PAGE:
In those cases in which the analysis of the risks doesn’t allow to reach an evident conclusion, special attention must be paid to some of the additional elements of the contracts that can be used as appropriate supplementary criteria to make a decision, such as:

• The analysis of the nature of the partners (especially in the specific cases where the partners are government-owned companies).

• The importance of the public financing.

• The effect of the guarantees given by the public Administrations to the private partner, and

• The contractual clauses regarding the ownership of the assets involved at the end of the contract.

If the construction risk is borne by the government or if the private partner bears only the construction risk and no other risks, the assets are classified as government assets. This has important consequences for government finances, both for deficit/surplus and debt. The initial capital expenditure related to the assets will be recorded as government fixed capital formation, with a negative impact on government deficit/surplus. As a counterpart of this government expenditure, government debt will increase in the form of an “imputed loan” from the partner, which is part of the “Maastricht debt” concept. The regular payments made by government to the partner will have an impact on government deficit/surplus only for the part relating to purchases of services and “imputed interest”.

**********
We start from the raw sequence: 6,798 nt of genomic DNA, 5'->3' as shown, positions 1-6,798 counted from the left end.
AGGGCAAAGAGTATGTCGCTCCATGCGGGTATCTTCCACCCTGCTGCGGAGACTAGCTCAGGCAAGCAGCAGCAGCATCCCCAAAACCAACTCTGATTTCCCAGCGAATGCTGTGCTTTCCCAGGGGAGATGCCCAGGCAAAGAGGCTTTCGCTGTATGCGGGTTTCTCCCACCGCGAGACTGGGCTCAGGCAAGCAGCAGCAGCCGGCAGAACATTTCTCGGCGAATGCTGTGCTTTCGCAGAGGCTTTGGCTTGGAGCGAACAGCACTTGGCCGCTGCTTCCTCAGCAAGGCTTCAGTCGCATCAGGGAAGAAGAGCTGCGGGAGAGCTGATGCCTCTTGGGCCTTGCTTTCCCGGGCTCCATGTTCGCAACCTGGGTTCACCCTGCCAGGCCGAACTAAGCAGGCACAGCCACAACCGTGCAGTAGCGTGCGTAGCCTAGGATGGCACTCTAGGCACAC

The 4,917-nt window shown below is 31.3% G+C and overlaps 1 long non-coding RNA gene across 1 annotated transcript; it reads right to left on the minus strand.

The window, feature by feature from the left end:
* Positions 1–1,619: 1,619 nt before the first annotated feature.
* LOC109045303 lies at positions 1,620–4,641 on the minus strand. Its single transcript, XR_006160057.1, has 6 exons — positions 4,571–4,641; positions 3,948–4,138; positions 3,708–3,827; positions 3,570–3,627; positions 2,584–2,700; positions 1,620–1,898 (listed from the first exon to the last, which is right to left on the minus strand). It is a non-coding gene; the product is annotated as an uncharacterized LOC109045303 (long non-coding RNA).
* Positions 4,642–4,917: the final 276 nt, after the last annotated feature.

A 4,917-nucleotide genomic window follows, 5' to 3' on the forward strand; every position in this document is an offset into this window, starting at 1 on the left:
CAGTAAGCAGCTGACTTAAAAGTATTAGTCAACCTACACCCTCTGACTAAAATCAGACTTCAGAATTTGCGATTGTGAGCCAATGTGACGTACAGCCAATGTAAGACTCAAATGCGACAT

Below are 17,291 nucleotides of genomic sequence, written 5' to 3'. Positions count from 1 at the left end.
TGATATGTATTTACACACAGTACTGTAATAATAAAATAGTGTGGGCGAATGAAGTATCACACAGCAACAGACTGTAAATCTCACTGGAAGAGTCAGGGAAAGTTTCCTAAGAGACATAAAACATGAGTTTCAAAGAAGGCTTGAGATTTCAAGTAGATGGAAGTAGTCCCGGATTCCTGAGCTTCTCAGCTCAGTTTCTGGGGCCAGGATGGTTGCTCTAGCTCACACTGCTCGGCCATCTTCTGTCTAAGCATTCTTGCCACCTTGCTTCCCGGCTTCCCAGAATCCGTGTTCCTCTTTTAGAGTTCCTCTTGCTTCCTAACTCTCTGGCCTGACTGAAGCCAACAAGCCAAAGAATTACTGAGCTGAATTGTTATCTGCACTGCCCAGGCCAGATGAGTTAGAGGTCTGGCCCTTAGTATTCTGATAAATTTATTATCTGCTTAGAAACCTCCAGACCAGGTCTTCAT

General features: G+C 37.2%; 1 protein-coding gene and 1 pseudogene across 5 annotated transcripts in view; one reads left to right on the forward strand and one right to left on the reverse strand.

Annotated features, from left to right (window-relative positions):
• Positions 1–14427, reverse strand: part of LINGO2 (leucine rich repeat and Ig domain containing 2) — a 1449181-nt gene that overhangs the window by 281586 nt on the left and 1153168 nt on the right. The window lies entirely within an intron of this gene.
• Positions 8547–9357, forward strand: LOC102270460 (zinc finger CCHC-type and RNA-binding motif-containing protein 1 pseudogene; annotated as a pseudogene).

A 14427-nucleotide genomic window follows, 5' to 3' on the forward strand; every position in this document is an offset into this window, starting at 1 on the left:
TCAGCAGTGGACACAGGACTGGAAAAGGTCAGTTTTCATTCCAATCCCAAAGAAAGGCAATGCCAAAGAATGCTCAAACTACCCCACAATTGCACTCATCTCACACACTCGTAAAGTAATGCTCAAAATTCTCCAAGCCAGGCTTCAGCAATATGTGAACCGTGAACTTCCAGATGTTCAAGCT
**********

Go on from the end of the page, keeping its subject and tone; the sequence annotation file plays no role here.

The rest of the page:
The analysis of the risks borne by the contractual parties is the core element for the assessment of a PPP project, as far as the classification of the assets involved in the contract is concerned. As we said before, there are three main categories of generic risks that must be analyzed.